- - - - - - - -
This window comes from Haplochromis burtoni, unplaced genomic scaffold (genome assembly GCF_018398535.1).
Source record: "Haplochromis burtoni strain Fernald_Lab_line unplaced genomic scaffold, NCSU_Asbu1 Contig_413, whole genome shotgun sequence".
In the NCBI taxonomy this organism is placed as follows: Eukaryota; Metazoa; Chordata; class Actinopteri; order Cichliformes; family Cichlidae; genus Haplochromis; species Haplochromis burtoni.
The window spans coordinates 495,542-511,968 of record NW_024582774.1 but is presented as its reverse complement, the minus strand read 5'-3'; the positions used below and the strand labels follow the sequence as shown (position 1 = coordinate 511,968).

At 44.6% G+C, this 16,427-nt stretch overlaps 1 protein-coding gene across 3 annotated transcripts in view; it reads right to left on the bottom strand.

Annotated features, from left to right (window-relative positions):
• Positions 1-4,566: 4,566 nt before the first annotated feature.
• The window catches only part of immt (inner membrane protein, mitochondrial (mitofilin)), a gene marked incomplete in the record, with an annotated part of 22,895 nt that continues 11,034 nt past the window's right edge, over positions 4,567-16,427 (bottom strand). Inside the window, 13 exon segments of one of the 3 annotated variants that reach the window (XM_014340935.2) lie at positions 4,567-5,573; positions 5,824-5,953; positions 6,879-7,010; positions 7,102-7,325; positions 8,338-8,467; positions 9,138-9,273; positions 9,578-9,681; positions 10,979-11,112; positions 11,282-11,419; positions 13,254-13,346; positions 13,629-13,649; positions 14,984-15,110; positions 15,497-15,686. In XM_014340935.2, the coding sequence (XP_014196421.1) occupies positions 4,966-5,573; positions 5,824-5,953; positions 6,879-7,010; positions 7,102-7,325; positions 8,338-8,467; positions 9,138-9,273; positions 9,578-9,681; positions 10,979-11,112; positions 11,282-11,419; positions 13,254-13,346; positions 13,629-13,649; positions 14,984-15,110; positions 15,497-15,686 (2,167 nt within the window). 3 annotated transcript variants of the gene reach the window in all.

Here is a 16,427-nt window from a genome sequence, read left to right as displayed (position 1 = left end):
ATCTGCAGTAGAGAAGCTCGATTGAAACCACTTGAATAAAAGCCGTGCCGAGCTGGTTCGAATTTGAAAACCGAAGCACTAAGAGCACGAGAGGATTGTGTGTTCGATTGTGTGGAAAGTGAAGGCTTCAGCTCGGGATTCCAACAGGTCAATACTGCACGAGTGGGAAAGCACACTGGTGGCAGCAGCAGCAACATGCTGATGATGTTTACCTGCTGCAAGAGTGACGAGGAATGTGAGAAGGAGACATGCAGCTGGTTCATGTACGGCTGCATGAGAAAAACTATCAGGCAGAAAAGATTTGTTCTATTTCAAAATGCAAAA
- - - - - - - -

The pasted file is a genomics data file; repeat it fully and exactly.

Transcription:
This window comes from Haplochromis burtoni, unplaced genomic scaffold (genome assembly GCF_018398535.1).
Source record: "Haplochromis burtoni strain Fernald_Lab_line unplaced genomic scaffold, NCSU_Asbu1 Contig_413, whole genome shotgun sequence".
In the NCBI taxonomy this organism is placed as follows: Eukaryota; Metazoa; Chordata; class Actinopteri; order Cichliformes; family Cichlidae; genus Haplochromis; species Haplochromis burtoni.
The window spans coordinates 495,542-511,968 of record NW_024582774.1 but is presented as its reverse complement, the minus strand read 5'-3'; the positions used below and the strand labels follow the sequence as shown (position 1 = coordinate 511,968).

At 44.6% G+C, this 16,427-nt stretch overlaps 1 protein-coding gene across 3 annotated transcripts in view; it reads right to left on the bottom strand.

Annotated features, from left to right (window-relative positions):
• Positions 1-4,566: 4,566 nt before the first annotated feature.
• The window catches only part of immt (inner membrane protein, mitochondrial (mitofilin)), a gene marked incomplete in the record, with an annotated part of 22,895 nt that continues 11,034 nt past the window's right edge, over positions 4,567-16,427 (bottom strand). Inside the window, 13 exon segments of one of the 3 annotated variants that reach the window (XM_014340935.2) lie at positions 4,567-5,573; positions 5,824-5,953; positions 6,879-7,010; positions 7,102-7,325; positions 8,338-8,467; positions 9,138-9,273; positions 9,578-9,681; positions 10,979-11,112; positions 11,282-11,419; positions 13,254-13,346; positions 13,629-13,649; positions 14,984-15,110; positions 15,497-15,686. In XM_014340935.2, the coding sequence (XP_014196421.1) occupies positions 4,966-5,573; positions 5,824-5,953; positions 6,879-7,010; positions 7,102-7,325; positions 8,338-8,467; positions 9,138-9,273; positions 9,578-9,681; positions 10,979-11,112; positions 11,282-11,419; positions 13,254-13,346; positions 13,629-13,649; positions 14,984-15,110; positions 15,497-15,686 (2,167 nt within the window). 3 annotated transcript variants of the gene reach the window in all.

Here is a 16,427-nt window from a genome sequence, read left to right as displayed (position 1 = left end):
ATCTGCAGTAGAGAAGCTCGATTGAAACCACTTGAATAAAAGCCGTGCCGAGCTGGTTCGAATTTGAAAACCGAAGCACTAAGAGCACGAGAGGATTGTGTGTTCGATTGTGTGGAAAGTGAAGGCTTCAGCTCGGGATTCCAACAGGTCAATACTGCACGAGTGGGAAAGCACACTGGTGGCAGCAGCAGCAACATGCTGATGATGTTTACCTGCTGCAAGAGTGACGAGGAATGTGAGAAGGAGACATGCAGCTGGTTCATGTACGGCTGCATGAGAAAAACTATCAGGCAGAAAAGATTTGTTCTATTTCAAAATGCAAAA